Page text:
Today I am Kintsukuroi

The Story

It was not that large a piece.

Not an obnoxiously large piece. That was the upside. And her father had always taught her to find the upside.

Now she wished her father had also taught her how to sanitize a foot with a piece of glass in it while halfway up a secluded mountain. But no, he’d been more the emotional-security-blanket type rather than the Boy Scout.

Which Maddie had actually been very thankful for her entire life up until the last 48 seconds.

Since she did not have either boy or girl scout knowledge though, she had to inspect the issue with the knowledge she did have: a part-time baker studying to be a bartender with a passion for writing and a half-finished course in flower arrangement. She was overly aware that none of this would help her with the current situation.

However, her inspection did yield that the shard was too far up her shoe (and foot) for her to pull it out without first painfully removing the shoe. She wondered if perhaps it being larger would have been good, so that she could get a better handle on it? But then it may have gotten farther up her foot. Or she would have seen it and missed it completely?

She decided the useless questions were panic setting in and sat back on the chilled earth to think let them run their course. It was no use plugging them up, they’d just be sitting there later, so come on then.

Why didn’t I see it? How did it get all the way through my shoe? I liked these shoes. If I can get it out will I be able to walk back down? When was my last tetanus shot? Like twelve? Kevin had to take one when he went to college. So if I’d gone to college I’d have a tetanus shot- can’t tell mom this happened then. Why do tetanus shots run out? But that’s metal, is there one for glass? What germs are on glass? Or will I bleed out before any germs can get to me? How do they find hikers up here? That’ll be so boring. “Dead Writer on Mountain” Oh God they’ll find my unfinished story. Wait what if they don’t, then I won’t even be a writer, just “Dead Girl on Mountain” or WORSE “Dead Waitress on Mountain.” Surely Preston will make sure they at least call me a baker? Will Preston be able to find another baker by next wedding season?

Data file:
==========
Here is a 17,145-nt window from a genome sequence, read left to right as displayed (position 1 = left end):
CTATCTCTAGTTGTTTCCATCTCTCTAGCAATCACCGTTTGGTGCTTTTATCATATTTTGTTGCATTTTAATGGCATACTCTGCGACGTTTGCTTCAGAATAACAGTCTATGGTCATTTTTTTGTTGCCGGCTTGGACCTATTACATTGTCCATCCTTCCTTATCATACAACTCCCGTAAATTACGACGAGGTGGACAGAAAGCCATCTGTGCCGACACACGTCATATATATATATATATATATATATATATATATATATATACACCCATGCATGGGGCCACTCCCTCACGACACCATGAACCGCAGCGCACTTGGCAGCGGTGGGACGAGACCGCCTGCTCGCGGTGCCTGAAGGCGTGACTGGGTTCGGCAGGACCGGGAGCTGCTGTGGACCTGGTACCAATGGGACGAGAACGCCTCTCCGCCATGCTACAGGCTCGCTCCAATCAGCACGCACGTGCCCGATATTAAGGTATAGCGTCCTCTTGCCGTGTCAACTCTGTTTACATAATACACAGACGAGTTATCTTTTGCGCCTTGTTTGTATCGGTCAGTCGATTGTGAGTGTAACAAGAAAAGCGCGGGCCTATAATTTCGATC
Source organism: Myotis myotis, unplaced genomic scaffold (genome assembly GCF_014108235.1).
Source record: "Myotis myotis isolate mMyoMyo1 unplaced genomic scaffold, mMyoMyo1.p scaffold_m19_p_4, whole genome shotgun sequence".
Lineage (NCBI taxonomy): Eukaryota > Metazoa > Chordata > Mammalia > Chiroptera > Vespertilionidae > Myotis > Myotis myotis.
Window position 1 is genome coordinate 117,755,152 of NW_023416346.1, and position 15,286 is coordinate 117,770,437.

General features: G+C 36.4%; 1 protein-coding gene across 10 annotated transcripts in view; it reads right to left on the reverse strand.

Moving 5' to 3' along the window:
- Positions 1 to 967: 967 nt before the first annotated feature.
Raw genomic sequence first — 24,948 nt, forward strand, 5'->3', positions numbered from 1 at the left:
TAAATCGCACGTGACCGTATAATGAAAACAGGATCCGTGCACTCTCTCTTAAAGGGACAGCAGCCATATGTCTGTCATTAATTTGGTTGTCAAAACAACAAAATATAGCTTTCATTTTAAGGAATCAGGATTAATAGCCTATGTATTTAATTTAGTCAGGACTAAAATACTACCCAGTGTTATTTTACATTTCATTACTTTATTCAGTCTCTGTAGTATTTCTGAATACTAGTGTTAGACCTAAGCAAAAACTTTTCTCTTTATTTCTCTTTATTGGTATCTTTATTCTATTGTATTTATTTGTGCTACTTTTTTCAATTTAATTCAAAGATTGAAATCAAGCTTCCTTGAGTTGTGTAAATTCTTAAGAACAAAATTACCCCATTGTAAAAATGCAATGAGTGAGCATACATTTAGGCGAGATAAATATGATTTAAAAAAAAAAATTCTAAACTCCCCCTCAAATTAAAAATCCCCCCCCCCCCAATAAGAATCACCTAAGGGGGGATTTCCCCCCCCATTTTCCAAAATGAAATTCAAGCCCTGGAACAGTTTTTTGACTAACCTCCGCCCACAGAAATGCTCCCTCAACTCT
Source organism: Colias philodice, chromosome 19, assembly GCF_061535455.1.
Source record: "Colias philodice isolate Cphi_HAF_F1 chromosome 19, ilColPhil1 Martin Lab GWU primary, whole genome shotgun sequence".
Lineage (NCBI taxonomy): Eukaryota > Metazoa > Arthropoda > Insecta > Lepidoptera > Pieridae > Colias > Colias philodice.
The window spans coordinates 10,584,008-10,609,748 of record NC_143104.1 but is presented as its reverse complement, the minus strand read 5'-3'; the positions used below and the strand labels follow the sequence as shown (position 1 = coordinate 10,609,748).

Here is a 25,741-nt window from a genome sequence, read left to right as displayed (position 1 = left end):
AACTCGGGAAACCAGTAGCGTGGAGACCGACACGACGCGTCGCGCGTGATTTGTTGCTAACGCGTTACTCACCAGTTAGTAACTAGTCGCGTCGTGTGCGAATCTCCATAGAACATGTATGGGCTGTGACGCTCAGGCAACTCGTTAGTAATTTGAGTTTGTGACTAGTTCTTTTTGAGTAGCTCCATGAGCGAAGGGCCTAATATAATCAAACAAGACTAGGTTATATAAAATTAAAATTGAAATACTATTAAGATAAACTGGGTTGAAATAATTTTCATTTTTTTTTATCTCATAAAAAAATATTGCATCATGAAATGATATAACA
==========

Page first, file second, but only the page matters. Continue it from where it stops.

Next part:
After her anxiety finally began to tire itself out, she rationalized that a piece of glass not big enough for her to see on the path was also not big enough to force her to bleed out. So she just had to decide whether to pull it out up here, or limp back down the mountain and deal with it from the comfort of her car.

She sighed and looked around her. The trees were gorgeous this time of year, spring had not quite sprung- just whispers of buds and the occasional trill of an excited Northern Cardinal. There were still echos of winter in the piles of dead leaves and lack of other hikers. These were the type of observations Maddie enjoyed making while on a hike.

Unfortunately, to be a smart hiker, they were not the only ones she could make. When Maddie had taken off this morning with a backpack of minor supplies, her favorite podcast pre-downloaded to her phone, and a prayer that her writer’s block could be broken with fresh air, she’d done her best to time smartly. Young single women should not have to fear the dark, but they also didn’t need to place themselves out in it unnecessarily. So at 2pm exactly, six hours after she’d settled on a large rock in the sun to write and snack, her alarm went off to the tune of Meghan Trainer’s No Excuses. Thus she began the one and half hour journey back down the small mountain road. About a third of the way down, she and the piece of glass collided.

Which meant there were some choices to be made, fractions to be done, and quickly. Maddie was not in a great mood to make guesstimations, but she really had no choice. Plus, writing things down soothed her. Out came the journal:

Option A: Stay here, fix foot

  • How long?
    • Take off later
    • Will be darker
    • Bad people, werewolves
  • With what?
    • It’s def gone through the sock